RE: Washer madness

Inspecting position tolerance at LMC with calipers is quite a simplification, but I understand why the inspectors want to take this approach (not that I agree with it, though).

If sizes of OD and ID are known it should be quite easy to roughly estimate actual positional error of ID with respect to OD based on measurement of "wall thickness" on at least one side of ID.

For example, if measured values of OD and ID along x axis are 3.000 and 1.500 respectively and measured "wall thickness" on one of the sides of ID is .730, this means (again, very roughly speaking) that the center of ID is .020 (.020 = 3.000/2 - 1.5000/2 - .730) off of its true position, resulting in total .040 of actual position tolerance error.

Notice that for this set of made up numbers OD and ID values are within specification limits, the measured "wall thickness" is within <.7285;.7745> range, yet the position of the ID is out of spec. (.040 vs. allowable .028).

RE: Washer madness

Quote (pmarc)

(I would not just call 2.985 "RMB", but rather "LMB" of datum feature A.)

Thank you for correcting my terminology.

RE: Washer madness


Assume the outside diameter size tolerance is satisfied. If the minimum wall thickness is at least (3.005 - (1.508 + .020))/2 = 0.7385, the position tolerance is satisfied. If the minimum wall thickness is less than 0.7285, the position tolerance is not satisfied. If the minimum wall thickness is between 0.7285 and 0.7385, more information is required to determine whether the position tolerance is satisfied.

By the way, how thick are these washers? Do you know anything about their intended function?


RE: Washer madness


Thickness: gage 0000 (13/32)
Support for a sealing surface O-Ring, washer centered on OD, but O-Ring is not allowed to be extruded from ID, hence need of minimum material between ID and OD.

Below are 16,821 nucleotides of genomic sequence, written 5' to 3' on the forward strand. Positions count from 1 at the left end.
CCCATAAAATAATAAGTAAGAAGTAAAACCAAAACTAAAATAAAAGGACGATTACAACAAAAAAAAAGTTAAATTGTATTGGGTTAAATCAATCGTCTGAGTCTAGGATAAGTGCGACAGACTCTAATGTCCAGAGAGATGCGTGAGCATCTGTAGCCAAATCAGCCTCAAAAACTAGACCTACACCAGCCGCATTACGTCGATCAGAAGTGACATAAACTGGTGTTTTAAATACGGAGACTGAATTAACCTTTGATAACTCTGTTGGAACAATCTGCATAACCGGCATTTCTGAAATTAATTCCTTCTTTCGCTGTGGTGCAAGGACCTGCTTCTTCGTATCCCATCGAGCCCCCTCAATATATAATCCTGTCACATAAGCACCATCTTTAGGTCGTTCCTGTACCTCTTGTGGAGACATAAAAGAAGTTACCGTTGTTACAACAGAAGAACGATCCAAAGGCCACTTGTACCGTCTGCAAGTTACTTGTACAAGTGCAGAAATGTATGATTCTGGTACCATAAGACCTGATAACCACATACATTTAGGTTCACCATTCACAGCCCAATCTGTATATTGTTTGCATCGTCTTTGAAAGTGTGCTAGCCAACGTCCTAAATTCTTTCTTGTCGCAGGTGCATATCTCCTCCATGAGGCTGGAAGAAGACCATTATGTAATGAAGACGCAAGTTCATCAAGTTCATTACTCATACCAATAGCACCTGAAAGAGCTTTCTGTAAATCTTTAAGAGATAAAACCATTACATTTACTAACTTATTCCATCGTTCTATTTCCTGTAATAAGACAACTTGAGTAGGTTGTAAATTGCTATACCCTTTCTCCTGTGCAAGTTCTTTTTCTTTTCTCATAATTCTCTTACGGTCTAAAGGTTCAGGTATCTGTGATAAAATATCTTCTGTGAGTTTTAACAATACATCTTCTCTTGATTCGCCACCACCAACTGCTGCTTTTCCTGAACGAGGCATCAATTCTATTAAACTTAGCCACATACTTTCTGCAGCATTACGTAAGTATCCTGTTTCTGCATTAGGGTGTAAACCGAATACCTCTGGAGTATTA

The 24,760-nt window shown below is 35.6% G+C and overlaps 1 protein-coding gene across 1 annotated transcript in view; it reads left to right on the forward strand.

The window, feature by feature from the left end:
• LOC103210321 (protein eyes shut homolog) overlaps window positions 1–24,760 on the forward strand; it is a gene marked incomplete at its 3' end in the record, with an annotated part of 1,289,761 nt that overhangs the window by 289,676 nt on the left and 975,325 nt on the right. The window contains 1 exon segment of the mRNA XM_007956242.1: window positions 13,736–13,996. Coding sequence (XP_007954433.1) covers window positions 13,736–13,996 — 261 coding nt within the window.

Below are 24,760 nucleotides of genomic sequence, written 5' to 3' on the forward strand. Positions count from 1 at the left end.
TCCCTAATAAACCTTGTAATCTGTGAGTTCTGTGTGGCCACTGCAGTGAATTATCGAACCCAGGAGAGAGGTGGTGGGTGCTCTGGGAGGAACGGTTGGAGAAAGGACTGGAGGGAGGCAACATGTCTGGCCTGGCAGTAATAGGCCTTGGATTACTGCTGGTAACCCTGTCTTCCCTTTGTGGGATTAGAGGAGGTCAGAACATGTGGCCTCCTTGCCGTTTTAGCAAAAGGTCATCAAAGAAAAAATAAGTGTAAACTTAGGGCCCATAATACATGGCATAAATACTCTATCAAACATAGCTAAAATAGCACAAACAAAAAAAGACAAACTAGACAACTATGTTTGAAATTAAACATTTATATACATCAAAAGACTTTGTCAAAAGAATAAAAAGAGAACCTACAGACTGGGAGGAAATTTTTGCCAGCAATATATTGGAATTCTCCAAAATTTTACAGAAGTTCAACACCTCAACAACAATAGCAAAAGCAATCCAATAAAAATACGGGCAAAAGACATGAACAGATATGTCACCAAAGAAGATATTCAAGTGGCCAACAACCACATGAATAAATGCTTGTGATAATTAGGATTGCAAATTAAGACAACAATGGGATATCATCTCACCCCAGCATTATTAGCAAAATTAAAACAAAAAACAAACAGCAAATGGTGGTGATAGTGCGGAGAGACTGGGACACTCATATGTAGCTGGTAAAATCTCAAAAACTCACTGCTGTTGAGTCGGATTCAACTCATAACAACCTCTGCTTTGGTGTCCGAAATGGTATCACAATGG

RE: Washer madness

I would remove "x max" entirely. You can already reliably measure OD and ID. "x min" is a bit of a stab but doable. After that, there's no point, and additional measurement can only cause conflict.

RE: Washer madness


Subject part is a spacer?

Or an anti-extrusion washer?

What material?

What do all of the mating parts look like?

Mike Halloran
Pembroke Pines, FL, USA

RE: Washer madness


Took me a couple of weeks to go over all the simple stacks recommended and found here on eng-tips.

May I ask, why do you think datum displacement has no influence over min-max calculations? Otherwise stated, if datum feature A is modified at MMB X min/ x max stays exactly the same. Why is that?
Since our washer is assembled with clearance, has been some meeting "brainstorming sessions" to change the print to show A(M) in order to allow for functional gaging.

RE: Washer madness

The title of this thread is perfect

RE: Washer madness

I kind of brought all those stackup discussions together (I was involved in some) and here is what I have concluded. Please feel free to agree or disagree with my statements:

Regardless of which modifier is used (MMC, LMC, RFS) same min-max. values (same wall thickness) are obtained as a result of the stackups calculation if datum feature is modified at RMB or MMB.
(Simple OD-ID association)
Example 1: Feature at MMC: same min-max values regardless if datum feature is RMB or MMB.
Example 2: Feature at LMC: same min-max values regardless if datum feature is RMB or MMB
Example 3: Feature at RFS: same min-max values regardless if datum feature is RMB or MMB
Example 4: Datum feature at LMB: same min-max values regardless if feature is RFS or MMC.

Wall thickness calculations (min-max) a.k.a. mutual diameter relationship offers much similarity between RFS, MMC (and LMC to a certain extent).

Probably a good question for the experts (pmarc I am sure knows to answer it) is:

What would be ASME theoretical explanation why datum displacement/ datum shift does not have an effect in the above stackup calculations?
Is the default Rule#1 the main culprit?